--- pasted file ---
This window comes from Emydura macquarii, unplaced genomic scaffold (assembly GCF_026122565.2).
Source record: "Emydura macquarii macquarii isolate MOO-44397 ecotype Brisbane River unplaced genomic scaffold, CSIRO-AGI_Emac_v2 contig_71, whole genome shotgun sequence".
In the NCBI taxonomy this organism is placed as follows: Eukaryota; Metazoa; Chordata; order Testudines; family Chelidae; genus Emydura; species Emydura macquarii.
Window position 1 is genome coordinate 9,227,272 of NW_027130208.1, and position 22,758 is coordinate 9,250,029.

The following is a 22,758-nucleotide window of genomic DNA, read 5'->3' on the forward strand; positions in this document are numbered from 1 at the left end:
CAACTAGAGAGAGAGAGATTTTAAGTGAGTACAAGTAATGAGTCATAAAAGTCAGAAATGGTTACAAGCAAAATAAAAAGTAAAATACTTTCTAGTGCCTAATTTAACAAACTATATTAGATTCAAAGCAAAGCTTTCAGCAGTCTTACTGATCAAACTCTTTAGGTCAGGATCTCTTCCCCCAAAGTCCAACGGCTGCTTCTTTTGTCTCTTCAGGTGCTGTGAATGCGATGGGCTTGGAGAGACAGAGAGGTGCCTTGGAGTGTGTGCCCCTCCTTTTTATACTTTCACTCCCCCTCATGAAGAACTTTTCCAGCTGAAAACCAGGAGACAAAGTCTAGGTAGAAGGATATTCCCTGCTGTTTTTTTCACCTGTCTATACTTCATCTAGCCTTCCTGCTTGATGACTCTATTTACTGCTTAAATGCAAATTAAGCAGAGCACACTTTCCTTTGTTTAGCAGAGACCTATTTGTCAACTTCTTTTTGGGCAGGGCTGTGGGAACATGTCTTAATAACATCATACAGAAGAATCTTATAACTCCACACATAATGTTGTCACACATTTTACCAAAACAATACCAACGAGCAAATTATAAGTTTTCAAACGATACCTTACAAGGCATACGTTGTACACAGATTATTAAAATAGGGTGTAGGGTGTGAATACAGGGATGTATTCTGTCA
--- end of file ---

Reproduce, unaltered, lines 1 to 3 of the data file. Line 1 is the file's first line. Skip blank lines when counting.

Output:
This window comes from Emydura macquarii, unplaced genomic scaffold (assembly GCF_026122565.2).
Source record: "Emydura macquarii macquarii isolate MOO-44397 ecotype Brisbane River unplaced genomic scaffold, CSIRO-AGI_Emac_v2 contig_71, whole genome shotgun sequence".
In the NCBI taxonomy this organism is placed as follows: Eukaryota; Metazoa; Chordata; order Testudines; family Chelidae; genus Emydura; species Emydura macquarii.